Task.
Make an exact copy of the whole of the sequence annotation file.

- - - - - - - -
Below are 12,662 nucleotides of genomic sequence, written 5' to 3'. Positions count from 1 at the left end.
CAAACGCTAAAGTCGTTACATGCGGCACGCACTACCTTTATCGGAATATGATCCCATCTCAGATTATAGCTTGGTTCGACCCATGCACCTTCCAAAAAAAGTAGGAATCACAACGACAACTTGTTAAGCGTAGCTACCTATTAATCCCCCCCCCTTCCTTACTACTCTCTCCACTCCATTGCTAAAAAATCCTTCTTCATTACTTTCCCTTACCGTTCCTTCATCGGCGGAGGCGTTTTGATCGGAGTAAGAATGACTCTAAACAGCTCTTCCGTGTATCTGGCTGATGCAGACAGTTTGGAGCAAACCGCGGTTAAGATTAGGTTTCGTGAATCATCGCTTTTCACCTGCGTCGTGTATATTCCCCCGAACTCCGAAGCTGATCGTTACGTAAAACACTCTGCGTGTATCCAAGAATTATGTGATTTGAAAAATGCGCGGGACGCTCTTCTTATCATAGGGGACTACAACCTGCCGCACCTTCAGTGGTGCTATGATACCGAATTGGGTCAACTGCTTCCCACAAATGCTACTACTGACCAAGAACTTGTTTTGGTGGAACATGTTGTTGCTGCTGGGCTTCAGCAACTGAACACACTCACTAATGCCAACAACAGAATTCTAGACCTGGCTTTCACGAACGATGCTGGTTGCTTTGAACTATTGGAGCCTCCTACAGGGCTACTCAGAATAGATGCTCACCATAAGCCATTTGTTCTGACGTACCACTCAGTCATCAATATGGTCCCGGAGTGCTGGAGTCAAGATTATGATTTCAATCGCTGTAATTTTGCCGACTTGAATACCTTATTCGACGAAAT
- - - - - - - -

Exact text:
Below are 12,662 nucleotides of genomic sequence, written 5' to 3'. Positions count from 1 at the left end.
CAAACGCTAAAGTCGTTACATGCGGCACGCACTACCTTTATCGGAATATGATCCCATCTCAGATTATAGCTTGGTTCGACCCATGCACCTTCCAAAAAAAGTAGGAATCACAACGACAACTTGTTAAGCGTAGCTACCTATTAATCCCCCCCCCTTCCTTACTACTCTCTCCACTCCATTGCTAAAAAATCCTTCTTCATTACTTTCCCTTACCGTTCCTTCATCGGCGGAGGCGTTTTGATCGGAGTAAGAATGACTCTAAACAGCTCTTCCGTGTATCTGGCTGATGCAGACAGTTTGGAGCAAACCGCGGTTAAGATTAGGTTTCGTGAATCATCGCTTTTCACCTGCGTCGTGTATATTCCCCCGAACTCCGAAGCTGATCGTTACGTAAAACACTCTGCGTGTATCCAAGAATTATGTGATTTGAAAAATGCGCGGGACGCTCTTCTTATCATAGGGGACTACAACCTGCCGCACCTTCAGTGGTGCTATGATACCGAATTGGGTCAACTGCTTCCCACAAATGCTACTACTGACCAAGAACTTGTTTTGGTGGAACATGTTGTTGCTGCTGGGCTTCAGCAACTGAACACACTCACTAATGCCAACAACAGAATTCTAGACCTGGCTTTCACGAACGATGCTGGTTGCTTTGAACTATTGGAGCCTCCTACAGGGCTACTCAGAATAGATGCTCACCATAAGCCATTTGTTCTGACGTACCACTCAGTCATCAATATGGTCCCGGAGTGCTGGAGTCAAGATTATGATTTCAATCGCTGTAATTTTGCCGACTTGAATACCTTATTCGACGAAAT